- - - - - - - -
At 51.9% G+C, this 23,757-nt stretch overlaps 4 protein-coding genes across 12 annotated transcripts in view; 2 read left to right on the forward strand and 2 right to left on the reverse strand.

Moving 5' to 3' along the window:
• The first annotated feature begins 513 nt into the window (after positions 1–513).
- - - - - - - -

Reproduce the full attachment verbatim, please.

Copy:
At 51.9% G+C, this 23,757-nt stretch overlaps 4 protein-coding genes across 12 annotated transcripts in view; 2 read left to right on the forward strand and 2 right to left on the reverse strand.

Moving 5' to 3' along the window:
• The first annotated feature begins 513 nt into the window (after positions 1–513).